1.Squat (High And Low Bar)
Why it's on the list: Squats are king because they're simply the most challenging leg movement you can do, especially when loaded appropriately. They work all the lower-body musculature (we're counting glutes), and have been shown to spike muscle-building hormone release. In fact, we even know that squatting before doing curls has been shown to significantly improve arm strength!
We've grouped the high bar squat and low bar squat here, although they're a bit different. Bodybuilders typically use the high bar squat, in which the bar rests atop the traps, which hits all the leg musculature fairly evenly. Powerlifters prefer the low version, in which the bar instead sits further down atop the rear delts, since this variation slightly shifts the body's center of gravity such that the glutes take up more of the workload, which immediately allows the lifter to use more weight.
First, let’s talk about what many trainers hate about the leg press: It can cause lower-back injury when done incorrectly. And when guys load every last plate in the gym on the sled and try to half-ass a few reps out, with their lower back disengaging from the pad on every rep in part due to woefully inflexible hamstrings and glutes, that’s about as incorrect as you can get. It’s true that it’s one of the most abused exercises in the gym — probably because you can feel like a big shot and handle much more weight than you can on a squat — but used carefully, the leg press can be very beneficial. And just as important, it helps provide variety in what might otherwise be a very squat-centric leg program.
Often called the king of exercises, the deadlift is generally the strongest lift you can perform. There is something beautifully liberating about picking up the heaviest weight you possibly can from the ground.
Nothing will get the adrenaline surging quite like picking up heavy iron.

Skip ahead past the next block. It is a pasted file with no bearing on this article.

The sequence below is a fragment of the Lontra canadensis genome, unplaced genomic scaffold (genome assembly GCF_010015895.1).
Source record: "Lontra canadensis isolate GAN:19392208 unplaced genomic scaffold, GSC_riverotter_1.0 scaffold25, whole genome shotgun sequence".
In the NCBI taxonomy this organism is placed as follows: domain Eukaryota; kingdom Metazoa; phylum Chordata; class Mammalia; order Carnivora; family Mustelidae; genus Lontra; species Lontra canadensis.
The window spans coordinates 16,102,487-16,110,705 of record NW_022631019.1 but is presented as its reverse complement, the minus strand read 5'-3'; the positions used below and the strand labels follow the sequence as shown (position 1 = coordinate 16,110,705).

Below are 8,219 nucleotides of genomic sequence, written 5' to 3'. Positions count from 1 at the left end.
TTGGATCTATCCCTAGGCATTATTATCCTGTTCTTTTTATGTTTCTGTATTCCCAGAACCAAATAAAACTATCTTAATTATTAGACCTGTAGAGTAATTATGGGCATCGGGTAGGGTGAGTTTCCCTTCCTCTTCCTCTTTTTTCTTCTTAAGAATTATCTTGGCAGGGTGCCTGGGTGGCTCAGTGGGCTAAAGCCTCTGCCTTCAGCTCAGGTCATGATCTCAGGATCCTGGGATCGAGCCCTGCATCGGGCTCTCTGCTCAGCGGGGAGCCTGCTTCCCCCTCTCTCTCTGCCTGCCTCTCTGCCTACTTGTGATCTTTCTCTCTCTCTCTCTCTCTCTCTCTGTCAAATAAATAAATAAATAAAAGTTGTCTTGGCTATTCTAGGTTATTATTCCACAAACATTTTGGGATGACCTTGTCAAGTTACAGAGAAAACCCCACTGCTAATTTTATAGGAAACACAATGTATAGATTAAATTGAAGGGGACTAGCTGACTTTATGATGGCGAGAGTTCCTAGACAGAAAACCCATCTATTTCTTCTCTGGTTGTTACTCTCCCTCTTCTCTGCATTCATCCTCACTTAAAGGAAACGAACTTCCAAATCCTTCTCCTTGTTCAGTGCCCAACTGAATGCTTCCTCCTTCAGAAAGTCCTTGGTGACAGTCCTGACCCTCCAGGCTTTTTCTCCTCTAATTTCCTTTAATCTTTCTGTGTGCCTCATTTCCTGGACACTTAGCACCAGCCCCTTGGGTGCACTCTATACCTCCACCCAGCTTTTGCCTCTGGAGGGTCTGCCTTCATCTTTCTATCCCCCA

The deadlift is going to develop almost every muscle in the body. It’s predominantly working the hamstrings, glutes, and lower back; but you’re also using calves and quads. Not to mention the back, lats, shoulders, traps in the upper body; and the core for stabilizing yourself with a heavy weight.
No other exercise engages as much muscle mass as the deadlift, which is why people call it the king of exercises. It’s a total body challenge that will pack muscle and strength onto the entire body.
4.Bulgarian Split Squat
Why it's on the list: This one is deceptively difficult, partly because of balance and partly because you're training one side at a time. The Bulgarian split squat is essentially a split squat, but your rear leg is elevated, which forces the front leg to pick up more of the workload. Try it on a Smith machine if you find it difficult to balance the weight.
Strengths: “The walking lunge is a dynamic movement, requiring coordination and muscle recruitment to perform correctly,” explains Gene Flores, CSCS, a physical therapist and orthopedic clinical specialist at Vargo Physical Therapy, an outpatient clinic in Reseda, Calif. “This exercise is predominantly a unilateral activity no matter which way it’s performed, with emphasis on the front rather than the back leg. You’ll get a good amount of co-contractions from above and below the knee joint, from the hip and core to the ankle and foot.”
How-To: Holding dumbbells in each hand, step forward with one foot. Bend both knees to lower your torso toward the floor, making sure your front knee doesn’t pass your toes at the bottommost position. Stop just short of your rear knee touching the floor, then drive through the heel of your front foot while bringing your rear leg forward until you return to a standing position. Then step with the opposite leg into a lunge, repeating the pattern. Continue alternating down the floor. “The cues I utilize when teaching this movement are to always have your core engaged, with a neutral spine or slight lordosis (extension),” Flores says. “Most important, do not let the front knee turn in or out excessively.”